Fourth, questions about religious exemptions to the vaccine mandate have prompted debate in the wider society, including among Christians. Notably, there is nothing in the Bible that forbids Christians from getting vaccinated. Many Christians, citing verses like Philippians 2:4 (“Let each of you look not only to his own interests, but also to the interests of others.”), have cheerfully received COVID-19 vaccines out of a desire to protect not only their own health but also the health of their loved ones and neighbors. Meanwhile, other believers have reservations or sincerely held conscience objections to receiving the vaccine, believing it is morally impermissible or not right for them.

If there are no clear biblical admonitions against receiving a vaccine, are there any grounds for a religious exemption? On this question, Alliance Defending Freedom, an influential Christian legal group, provides the following advice:

You must first determine if your objection is based on a sincerely held religious belief against taking any of the available vaccines (since they are different), or whether your objections are based on other medical, health, cultural, or political, but not religious, concerns. Many people have medical or other concerns which do not rise to the level of an actual religious belief. A belief that taking a vaccine is unwise or could be harmful will normally be considered a medical or health objection, not a religious objection.

While the objections of some Christians to receiving a COVID-19 vaccine are rooted in medical, personal, and political concerns, the concerns of others qualify for what might be called “conscience objections.” Like religious beliefs, conscience claims are deeply personal and connected to the core of a person. Now, when talking about conscience, as with anything, it is important to define our terms. In short, Christians believe conscience is a God-given internal faculty that guides moral decision-making. Our conscience convicts us when we do something wrong. A rightly functioning conscience inflicts distress, in the form of guilt, shame, or remorse, whenever we violate what we believe is a morally appropriate course of action.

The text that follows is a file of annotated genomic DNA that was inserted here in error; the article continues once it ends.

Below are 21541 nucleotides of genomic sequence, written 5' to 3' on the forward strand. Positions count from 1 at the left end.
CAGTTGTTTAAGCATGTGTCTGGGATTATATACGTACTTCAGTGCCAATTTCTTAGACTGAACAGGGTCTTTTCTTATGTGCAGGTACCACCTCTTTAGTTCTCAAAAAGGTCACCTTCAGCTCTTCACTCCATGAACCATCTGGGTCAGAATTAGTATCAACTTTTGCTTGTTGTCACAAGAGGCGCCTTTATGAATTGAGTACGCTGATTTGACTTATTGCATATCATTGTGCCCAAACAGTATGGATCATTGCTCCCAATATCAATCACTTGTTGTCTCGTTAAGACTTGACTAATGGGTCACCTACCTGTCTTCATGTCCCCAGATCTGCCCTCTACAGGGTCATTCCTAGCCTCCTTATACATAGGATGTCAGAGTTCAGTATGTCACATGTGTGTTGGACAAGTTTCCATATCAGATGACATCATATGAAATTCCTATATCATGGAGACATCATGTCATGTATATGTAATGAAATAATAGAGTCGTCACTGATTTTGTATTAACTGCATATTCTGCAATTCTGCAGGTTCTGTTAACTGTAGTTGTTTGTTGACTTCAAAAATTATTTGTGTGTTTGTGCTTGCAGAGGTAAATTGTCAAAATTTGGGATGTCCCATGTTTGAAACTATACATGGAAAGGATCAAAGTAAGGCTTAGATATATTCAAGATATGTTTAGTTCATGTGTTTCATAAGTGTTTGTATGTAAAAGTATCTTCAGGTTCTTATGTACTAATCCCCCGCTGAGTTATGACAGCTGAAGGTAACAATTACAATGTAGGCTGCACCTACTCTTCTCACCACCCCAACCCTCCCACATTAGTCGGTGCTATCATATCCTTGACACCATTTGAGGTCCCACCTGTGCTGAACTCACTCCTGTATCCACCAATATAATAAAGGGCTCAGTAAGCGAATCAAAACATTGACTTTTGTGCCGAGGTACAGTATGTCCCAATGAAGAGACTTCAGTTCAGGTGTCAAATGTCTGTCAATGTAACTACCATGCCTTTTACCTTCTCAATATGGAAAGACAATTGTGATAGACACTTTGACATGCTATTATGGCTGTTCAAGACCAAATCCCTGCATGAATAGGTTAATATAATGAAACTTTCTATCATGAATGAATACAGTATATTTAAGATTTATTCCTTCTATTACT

Significantly, Christians believe that to willfully act against one’s conscience is sinful. Romans 14:23 teaches that “For whatever does not proceed from faith is sin.” This admonition seems especially pertinent when the action involves something as personal as injecting something into one’s body which, according to Scripture, is a “temple of the Lord” (1 Cor. 6:19). In other words, Christians believe it is sinful to do something that goes against their conscience; therefore, it is morally wrong to force anyone to do something that violates their conscience. In the context of the vaccine mandate, it seems appropriate to honor and respect those who have legitimate, morally informed reasons for receiving or not receiving a vaccine.

Abortion Concerns

Fifth, when it comes to religious freedom concerns and the vaccine, concern about complicity with abortion has been raised. On this front, it is worth noting that for 2,000 years, Christians have been clear on their convictions about abortion (i.e., the intentional killing of unborn children in the womb). According to the Charlotte Lozier Institute, fetal cell lines were used in the development and production of the Johnson & Johnson COVID-19 vaccine, and fetal cell lines were used in the testing of the Moderna and Pfizer COVID-19 vaccines (but not in the vaccines themselves). Passages from the Bible—including Exodus 21:22-25; Psalm 51:5-6, 139:13-16; Jeremiah 1:4-5; and Luke 1:39-45—affirm the personhood of the unborn. Many who believe in the sanctity of life sincerely believe it is inappropriate to have even the slightest connection with abortion, even if that connection is remote. For that reason, some have chosen to forego a vaccine while many other pro-life Americans have chosen to get the Moderna or Pfizer vaccine and avoid the Johnson & Johnson vaccine due to the latter’s use of fetal cell lines in its development and production.